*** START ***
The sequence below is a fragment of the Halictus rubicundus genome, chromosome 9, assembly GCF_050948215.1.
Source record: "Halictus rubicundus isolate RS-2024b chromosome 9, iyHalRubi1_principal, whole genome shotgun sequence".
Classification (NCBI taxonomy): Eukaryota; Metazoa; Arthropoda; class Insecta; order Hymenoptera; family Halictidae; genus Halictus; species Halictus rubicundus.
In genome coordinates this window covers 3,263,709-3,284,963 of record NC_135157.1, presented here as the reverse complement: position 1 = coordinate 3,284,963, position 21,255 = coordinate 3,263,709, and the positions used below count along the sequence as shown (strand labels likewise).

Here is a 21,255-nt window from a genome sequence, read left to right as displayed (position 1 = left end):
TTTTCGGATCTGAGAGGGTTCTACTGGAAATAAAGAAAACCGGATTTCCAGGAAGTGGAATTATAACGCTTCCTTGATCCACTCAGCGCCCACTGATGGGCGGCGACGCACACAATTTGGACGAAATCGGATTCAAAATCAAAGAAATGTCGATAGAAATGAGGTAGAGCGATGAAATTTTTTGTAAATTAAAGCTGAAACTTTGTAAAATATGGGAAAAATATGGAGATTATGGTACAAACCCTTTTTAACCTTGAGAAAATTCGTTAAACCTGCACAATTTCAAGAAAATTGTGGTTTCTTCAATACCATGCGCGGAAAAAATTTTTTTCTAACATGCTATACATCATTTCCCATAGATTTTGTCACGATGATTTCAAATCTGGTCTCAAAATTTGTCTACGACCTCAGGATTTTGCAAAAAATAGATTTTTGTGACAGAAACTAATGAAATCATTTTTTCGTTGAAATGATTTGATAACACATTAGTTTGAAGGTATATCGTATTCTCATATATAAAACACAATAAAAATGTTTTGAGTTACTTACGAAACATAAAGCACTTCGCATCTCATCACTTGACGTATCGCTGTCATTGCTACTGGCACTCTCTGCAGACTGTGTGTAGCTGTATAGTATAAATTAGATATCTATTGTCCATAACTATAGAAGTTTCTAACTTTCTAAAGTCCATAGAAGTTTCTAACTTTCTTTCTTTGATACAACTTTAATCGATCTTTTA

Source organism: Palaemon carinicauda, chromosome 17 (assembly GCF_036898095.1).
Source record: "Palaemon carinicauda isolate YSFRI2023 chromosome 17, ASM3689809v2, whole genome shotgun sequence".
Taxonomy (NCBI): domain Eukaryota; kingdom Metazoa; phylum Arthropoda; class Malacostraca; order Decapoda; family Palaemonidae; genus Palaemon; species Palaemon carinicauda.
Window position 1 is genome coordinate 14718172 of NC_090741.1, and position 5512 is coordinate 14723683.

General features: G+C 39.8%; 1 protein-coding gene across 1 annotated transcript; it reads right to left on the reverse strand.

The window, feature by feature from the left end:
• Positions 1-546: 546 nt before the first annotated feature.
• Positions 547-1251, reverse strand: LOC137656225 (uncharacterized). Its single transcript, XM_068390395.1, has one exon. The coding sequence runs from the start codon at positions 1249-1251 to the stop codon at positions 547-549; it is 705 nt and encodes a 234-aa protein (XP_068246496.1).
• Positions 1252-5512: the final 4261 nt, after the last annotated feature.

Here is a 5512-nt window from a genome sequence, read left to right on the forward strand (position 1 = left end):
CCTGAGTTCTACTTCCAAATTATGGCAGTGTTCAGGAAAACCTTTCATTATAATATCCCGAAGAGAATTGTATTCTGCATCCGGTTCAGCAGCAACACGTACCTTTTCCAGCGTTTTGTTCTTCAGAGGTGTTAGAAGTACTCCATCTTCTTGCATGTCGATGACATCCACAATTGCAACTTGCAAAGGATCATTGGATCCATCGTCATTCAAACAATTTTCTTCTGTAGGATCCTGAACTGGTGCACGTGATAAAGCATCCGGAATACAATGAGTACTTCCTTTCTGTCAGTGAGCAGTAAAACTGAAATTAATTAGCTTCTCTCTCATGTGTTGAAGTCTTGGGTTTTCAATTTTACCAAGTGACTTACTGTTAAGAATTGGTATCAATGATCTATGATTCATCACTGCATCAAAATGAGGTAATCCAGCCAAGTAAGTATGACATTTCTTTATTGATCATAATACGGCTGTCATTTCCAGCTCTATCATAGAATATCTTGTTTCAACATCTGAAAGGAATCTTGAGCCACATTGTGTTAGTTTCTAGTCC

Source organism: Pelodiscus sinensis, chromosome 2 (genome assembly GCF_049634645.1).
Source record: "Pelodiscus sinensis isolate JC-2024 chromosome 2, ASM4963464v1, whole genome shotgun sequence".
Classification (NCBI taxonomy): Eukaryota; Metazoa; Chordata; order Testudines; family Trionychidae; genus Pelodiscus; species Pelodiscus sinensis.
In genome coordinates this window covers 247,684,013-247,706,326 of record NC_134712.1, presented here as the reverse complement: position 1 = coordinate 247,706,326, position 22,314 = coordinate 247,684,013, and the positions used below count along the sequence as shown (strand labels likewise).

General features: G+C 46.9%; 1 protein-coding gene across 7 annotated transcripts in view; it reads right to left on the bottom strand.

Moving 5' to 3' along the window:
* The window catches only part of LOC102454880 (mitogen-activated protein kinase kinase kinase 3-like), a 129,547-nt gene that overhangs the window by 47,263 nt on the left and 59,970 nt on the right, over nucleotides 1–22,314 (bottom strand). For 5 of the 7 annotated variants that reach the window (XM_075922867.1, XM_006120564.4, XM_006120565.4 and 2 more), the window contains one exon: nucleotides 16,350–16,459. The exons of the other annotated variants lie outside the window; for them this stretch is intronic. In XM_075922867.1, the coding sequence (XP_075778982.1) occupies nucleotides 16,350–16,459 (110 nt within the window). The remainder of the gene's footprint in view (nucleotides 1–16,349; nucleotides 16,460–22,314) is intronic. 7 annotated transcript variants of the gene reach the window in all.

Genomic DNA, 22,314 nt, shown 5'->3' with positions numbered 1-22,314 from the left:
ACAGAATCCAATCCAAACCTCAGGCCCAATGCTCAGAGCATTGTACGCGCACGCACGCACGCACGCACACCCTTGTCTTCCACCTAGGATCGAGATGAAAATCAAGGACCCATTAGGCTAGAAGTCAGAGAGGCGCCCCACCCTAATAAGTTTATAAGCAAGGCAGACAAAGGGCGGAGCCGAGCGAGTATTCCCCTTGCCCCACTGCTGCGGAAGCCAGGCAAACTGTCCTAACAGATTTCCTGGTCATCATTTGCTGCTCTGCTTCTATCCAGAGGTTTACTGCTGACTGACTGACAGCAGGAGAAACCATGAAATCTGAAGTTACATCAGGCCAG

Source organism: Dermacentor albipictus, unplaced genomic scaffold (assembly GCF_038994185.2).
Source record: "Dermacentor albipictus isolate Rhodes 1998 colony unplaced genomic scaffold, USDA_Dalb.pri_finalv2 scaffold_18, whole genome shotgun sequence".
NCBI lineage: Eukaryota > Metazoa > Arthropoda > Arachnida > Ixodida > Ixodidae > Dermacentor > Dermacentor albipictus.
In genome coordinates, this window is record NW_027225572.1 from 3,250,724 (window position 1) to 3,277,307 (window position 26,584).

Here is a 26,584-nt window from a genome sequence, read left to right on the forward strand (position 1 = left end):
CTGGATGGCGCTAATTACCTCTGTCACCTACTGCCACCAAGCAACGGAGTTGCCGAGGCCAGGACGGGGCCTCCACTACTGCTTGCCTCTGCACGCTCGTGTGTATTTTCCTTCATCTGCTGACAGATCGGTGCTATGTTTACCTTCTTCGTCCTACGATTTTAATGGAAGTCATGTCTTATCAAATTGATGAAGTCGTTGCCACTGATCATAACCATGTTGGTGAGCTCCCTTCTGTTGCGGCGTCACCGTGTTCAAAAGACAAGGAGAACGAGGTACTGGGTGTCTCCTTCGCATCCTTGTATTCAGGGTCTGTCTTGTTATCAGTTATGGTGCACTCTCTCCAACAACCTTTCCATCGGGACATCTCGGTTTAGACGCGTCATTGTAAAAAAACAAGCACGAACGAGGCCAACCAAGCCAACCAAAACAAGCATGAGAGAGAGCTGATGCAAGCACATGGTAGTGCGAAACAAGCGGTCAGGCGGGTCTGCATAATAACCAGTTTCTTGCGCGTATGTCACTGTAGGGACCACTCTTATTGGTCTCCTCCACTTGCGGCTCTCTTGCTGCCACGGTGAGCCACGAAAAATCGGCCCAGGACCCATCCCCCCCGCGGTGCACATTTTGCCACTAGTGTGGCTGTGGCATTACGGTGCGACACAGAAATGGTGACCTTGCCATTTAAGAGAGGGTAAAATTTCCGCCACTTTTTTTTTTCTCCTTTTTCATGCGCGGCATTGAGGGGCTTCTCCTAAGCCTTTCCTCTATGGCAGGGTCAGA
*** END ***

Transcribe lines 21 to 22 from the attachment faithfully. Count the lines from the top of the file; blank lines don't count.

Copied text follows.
In genome coordinates this window covers 247,684,013-247,706,326 of record NC_134712.1, presented here as the reverse complement: position 1 = coordinate 247,706,326, position 22,314 = coordinate 247,684,013, and the positions used below count along the sequence as shown (strand labels likewise).

General features: G+C 46.9%; 1 protein-coding gene across 7 annotated transcripts in view; it reads right to left on the bottom strand.